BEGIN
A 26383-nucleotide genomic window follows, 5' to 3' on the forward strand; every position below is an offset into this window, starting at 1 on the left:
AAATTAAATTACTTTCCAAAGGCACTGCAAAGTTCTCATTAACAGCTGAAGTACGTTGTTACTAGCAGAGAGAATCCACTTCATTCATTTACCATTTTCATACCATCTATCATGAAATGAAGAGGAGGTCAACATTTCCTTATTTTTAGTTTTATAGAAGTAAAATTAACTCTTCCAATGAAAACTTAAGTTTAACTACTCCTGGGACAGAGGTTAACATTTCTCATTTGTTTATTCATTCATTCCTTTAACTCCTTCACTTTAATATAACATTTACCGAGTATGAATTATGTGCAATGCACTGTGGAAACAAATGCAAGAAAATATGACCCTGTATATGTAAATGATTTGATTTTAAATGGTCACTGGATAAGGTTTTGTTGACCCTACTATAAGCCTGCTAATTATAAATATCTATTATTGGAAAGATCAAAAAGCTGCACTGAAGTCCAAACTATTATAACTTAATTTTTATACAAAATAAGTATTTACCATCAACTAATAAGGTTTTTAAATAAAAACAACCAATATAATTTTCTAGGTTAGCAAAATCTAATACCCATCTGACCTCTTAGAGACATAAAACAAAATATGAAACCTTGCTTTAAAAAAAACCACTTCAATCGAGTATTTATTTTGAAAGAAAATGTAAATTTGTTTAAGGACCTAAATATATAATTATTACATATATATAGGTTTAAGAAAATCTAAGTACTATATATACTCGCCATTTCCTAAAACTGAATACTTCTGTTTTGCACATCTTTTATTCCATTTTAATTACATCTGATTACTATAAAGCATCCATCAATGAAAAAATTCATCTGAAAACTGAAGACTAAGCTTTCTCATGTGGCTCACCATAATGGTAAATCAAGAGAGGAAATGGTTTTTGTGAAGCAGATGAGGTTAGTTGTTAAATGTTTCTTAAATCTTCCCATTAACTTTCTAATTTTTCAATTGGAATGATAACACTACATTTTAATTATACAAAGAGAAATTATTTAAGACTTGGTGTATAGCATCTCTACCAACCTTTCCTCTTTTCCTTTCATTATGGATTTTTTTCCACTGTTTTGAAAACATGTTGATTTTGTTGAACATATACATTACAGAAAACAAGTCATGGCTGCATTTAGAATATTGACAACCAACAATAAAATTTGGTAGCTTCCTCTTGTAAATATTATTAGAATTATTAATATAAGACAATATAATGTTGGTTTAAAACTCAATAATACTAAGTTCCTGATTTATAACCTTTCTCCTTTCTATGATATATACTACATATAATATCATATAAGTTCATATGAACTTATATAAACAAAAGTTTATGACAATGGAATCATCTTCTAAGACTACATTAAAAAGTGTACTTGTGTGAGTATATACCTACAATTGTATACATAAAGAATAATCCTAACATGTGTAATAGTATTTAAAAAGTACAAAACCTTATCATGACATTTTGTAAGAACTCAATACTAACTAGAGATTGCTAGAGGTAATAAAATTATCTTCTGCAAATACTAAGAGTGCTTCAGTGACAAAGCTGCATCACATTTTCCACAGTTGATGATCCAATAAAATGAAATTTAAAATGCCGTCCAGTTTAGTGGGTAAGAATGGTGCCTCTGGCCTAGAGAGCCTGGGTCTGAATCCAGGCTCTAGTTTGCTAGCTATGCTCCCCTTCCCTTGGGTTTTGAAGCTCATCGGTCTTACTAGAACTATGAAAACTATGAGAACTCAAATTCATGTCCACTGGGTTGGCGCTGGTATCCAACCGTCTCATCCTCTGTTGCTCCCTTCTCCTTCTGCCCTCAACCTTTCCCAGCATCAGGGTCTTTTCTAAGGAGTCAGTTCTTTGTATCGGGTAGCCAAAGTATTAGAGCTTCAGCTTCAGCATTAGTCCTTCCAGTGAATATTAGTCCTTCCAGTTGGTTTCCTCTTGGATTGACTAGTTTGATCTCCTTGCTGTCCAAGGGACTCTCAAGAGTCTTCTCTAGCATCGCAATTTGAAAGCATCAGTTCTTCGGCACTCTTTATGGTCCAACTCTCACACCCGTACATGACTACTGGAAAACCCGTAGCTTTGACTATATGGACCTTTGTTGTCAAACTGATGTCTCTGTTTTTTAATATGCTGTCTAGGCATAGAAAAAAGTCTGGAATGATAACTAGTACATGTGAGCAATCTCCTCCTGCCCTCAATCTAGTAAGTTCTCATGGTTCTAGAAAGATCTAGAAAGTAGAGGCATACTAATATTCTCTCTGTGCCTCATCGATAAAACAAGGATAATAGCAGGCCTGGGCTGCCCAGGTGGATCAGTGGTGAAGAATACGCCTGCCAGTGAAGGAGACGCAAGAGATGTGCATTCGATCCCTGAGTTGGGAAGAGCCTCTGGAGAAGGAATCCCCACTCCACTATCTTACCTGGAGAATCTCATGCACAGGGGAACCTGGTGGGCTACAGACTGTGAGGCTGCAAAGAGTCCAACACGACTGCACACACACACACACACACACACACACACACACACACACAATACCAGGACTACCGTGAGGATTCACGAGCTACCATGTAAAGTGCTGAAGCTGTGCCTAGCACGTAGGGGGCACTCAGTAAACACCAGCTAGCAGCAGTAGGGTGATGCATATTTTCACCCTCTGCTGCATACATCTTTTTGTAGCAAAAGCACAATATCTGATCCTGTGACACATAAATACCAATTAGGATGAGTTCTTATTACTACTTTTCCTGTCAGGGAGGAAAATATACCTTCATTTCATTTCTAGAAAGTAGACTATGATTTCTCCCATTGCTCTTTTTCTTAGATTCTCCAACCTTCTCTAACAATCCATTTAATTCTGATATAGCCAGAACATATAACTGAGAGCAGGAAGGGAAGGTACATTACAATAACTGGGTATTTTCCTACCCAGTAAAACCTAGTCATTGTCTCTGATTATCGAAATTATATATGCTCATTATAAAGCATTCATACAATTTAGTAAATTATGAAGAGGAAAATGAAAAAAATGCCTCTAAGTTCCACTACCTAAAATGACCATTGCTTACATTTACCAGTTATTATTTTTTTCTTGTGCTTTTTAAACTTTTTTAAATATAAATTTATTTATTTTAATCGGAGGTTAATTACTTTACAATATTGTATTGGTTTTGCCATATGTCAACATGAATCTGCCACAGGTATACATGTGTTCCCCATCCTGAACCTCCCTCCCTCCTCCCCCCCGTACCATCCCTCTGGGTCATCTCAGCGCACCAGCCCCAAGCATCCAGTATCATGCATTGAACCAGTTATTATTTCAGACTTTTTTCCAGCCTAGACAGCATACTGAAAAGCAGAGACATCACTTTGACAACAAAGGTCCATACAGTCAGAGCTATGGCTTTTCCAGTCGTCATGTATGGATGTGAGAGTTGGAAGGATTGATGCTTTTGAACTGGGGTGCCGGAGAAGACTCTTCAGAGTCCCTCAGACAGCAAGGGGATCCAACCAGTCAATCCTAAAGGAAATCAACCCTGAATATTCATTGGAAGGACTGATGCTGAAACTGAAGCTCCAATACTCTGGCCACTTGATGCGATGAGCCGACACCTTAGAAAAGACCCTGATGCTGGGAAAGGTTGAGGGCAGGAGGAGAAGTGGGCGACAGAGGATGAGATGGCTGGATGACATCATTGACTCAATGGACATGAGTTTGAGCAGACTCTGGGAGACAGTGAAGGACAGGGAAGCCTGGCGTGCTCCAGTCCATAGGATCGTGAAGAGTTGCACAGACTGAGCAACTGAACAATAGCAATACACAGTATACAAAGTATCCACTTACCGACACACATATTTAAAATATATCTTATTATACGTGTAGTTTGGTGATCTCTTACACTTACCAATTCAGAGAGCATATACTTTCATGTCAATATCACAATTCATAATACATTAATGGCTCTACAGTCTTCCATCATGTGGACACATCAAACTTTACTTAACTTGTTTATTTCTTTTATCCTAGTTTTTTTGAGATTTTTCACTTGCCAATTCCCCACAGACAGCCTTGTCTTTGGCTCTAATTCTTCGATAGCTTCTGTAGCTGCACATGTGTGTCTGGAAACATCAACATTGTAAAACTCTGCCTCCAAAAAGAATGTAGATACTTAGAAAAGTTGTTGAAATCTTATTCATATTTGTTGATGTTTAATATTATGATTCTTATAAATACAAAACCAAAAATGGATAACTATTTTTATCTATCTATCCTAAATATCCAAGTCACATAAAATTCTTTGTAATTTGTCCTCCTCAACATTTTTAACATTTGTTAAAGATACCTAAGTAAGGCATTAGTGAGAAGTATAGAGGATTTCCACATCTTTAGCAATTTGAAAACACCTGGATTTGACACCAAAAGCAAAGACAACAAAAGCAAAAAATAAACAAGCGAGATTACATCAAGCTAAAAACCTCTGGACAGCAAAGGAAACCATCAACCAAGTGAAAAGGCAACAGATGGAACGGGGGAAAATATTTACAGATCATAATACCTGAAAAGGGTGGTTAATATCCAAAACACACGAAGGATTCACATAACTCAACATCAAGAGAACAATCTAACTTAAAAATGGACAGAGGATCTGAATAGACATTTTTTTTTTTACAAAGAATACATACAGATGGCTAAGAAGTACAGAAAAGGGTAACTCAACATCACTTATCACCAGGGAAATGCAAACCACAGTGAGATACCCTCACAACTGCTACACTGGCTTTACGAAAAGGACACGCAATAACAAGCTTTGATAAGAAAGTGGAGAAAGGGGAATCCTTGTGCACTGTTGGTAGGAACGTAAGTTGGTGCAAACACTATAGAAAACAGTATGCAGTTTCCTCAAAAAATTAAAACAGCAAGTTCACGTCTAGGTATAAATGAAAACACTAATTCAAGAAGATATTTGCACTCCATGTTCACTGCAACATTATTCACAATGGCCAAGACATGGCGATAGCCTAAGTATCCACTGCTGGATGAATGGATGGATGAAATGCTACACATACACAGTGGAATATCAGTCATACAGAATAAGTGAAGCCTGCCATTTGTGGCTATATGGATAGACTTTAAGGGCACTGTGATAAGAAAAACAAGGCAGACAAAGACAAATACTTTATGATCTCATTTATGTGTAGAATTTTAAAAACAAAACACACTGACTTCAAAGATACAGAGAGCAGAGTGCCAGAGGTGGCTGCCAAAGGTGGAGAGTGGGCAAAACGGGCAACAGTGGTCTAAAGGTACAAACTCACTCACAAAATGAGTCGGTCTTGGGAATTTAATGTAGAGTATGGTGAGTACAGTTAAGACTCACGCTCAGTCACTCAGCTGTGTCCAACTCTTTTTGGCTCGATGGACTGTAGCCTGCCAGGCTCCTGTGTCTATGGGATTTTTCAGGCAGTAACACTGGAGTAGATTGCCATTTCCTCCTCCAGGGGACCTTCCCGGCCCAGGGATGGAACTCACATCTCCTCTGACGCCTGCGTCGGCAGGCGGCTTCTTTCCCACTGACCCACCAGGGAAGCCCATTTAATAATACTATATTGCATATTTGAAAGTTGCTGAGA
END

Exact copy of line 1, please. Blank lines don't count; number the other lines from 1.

A 26383-nucleotide genomic window follows, 5' to 3' on the forward strand; every position below is an offset into this window, starting at 1 on the left: